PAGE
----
Fasting during Shawwal
The first day of Shawwal is Eid ul-Fitr. Some Muslims observe six days of fasting during Shawwal beginning the day after Eid ul-Fitr since fasting is prohibited on this day. These six days of fasting together with the Ramadan fasts, are equivalent to fasting "perpetually", according to Sahih Muslim. The reasoning behind this tradition is that a good deed in Islam is rewarded 10 times, hence fasting 30 days during Ramadan and 6 days during Shawwal is equivalent to fasting the whole year in terms of reward. It is a common misconception that the six days of fasting must be undertaken on consecutive days, but there is no hadith that support or stipulate this.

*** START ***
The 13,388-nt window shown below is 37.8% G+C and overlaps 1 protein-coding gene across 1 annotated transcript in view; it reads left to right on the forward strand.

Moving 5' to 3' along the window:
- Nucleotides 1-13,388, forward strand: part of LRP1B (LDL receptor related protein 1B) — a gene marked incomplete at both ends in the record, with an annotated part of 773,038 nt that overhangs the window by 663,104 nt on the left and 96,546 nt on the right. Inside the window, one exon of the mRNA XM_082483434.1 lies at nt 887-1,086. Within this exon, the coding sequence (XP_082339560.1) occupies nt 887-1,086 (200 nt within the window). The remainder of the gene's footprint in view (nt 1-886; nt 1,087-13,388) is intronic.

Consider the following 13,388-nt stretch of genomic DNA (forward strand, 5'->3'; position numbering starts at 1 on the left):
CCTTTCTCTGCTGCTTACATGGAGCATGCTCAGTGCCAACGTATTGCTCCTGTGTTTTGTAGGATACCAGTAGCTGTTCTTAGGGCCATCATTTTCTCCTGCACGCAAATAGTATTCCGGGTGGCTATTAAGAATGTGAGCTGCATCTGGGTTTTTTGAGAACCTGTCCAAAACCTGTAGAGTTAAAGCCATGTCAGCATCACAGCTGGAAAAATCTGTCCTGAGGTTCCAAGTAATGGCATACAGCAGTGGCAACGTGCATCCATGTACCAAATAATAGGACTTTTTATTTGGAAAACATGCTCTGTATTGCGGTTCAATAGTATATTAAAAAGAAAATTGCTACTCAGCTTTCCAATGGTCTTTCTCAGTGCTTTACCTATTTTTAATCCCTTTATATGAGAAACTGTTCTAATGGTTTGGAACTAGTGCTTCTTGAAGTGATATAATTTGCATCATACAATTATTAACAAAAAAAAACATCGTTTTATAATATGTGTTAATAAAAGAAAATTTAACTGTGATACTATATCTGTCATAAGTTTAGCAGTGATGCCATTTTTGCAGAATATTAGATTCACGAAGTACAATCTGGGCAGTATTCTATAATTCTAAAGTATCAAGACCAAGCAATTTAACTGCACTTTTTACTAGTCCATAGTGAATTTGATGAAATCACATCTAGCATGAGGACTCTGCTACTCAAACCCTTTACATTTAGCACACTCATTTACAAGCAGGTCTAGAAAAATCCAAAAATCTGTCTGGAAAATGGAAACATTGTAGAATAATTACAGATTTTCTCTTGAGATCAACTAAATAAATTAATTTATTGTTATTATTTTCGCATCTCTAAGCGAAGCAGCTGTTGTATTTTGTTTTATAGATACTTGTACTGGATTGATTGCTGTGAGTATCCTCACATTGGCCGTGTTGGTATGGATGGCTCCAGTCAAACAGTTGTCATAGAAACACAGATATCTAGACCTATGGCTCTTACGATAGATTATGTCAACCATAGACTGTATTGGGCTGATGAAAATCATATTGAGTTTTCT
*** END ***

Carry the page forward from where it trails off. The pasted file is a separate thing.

The Islamic calendar is a lunar calendar, and months begin when the first crescent of a new moon is sighted. Since the Islamic lunar calendar year is 11 to 12 days shorter than the solar year, Shawwal migrates throughout the seasons. The estimated start and end dates for Shawwal are as follows:
- 1426 AH – First day: November 3, 2005; last day: December 1, 2005
- 1427 AH – First day: October 24, 2006; last day: November 21, 2006
- 1428 AH – First day: October 13, 2007; last day: November 10, 2007
- 1429 AH – First day: October 1, 2008; last day: October 30, 2008
- On 01 Shawwal, Eid ul-Fitr is celebrated throughout the Muslim World.
- On 13 Shawwal, Muhammad al-Bukhari was born in 194 AH.
- On 15 Shawwal, Sixth Imam Jafar Sadiq was killed.
- On 17 Shawwal, early Muslims fight in the Battle of Uhud.